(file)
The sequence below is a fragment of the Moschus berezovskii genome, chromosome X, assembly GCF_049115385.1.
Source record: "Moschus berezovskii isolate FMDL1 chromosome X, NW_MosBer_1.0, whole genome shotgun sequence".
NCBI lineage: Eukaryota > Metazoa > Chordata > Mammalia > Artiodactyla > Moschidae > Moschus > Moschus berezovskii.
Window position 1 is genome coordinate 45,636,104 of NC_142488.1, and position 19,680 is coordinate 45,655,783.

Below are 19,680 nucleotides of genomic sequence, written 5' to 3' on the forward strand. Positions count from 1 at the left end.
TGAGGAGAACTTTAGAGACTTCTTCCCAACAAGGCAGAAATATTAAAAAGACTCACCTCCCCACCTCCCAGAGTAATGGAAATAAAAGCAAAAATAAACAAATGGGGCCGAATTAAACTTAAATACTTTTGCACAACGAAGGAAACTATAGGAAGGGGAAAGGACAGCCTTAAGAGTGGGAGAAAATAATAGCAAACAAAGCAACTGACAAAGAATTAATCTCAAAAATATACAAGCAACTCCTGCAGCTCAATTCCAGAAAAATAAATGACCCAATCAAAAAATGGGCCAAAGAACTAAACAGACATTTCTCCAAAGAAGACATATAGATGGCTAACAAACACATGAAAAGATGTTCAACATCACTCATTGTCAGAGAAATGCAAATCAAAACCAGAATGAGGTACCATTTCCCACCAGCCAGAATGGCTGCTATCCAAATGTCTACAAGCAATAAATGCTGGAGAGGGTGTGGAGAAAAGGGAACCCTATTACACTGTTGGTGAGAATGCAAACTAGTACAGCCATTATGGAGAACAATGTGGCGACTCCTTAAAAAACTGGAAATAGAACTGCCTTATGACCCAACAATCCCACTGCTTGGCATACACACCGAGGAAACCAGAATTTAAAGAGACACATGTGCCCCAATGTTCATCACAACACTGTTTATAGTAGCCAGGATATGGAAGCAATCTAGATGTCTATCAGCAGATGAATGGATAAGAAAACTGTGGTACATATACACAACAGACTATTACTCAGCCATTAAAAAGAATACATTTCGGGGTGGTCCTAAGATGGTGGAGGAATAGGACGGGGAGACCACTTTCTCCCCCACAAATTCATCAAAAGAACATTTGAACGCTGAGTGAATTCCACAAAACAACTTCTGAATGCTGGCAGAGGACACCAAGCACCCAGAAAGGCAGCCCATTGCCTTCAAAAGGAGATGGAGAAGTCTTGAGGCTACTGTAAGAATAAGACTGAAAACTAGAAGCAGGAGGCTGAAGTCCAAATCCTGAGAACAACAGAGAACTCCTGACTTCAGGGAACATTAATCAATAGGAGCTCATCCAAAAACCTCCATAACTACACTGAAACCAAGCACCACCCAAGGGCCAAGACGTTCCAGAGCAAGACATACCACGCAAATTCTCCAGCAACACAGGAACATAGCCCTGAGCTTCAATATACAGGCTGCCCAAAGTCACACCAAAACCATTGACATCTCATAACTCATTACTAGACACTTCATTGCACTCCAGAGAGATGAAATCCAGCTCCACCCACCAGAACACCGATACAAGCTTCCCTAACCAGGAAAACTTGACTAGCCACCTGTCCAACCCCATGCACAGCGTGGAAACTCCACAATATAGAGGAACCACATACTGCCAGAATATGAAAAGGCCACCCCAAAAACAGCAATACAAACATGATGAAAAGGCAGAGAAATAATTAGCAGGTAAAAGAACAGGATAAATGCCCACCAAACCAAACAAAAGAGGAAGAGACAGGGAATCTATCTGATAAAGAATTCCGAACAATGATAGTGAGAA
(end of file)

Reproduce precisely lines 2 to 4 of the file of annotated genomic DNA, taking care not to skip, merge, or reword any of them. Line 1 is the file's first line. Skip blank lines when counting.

Source record: "Moschus berezovskii isolate FMDL1 chromosome X, NW_MosBer_1.0, whole genome shotgun sequence".
NCBI lineage: Eukaryota > Metazoa > Chordata > Mammalia > Artiodactyla > Moschidae > Moschus > Moschus berezovskii.
Window position 1 is genome coordinate 45,636,104 of NC_142488.1, and position 19,680 is coordinate 45,655,783.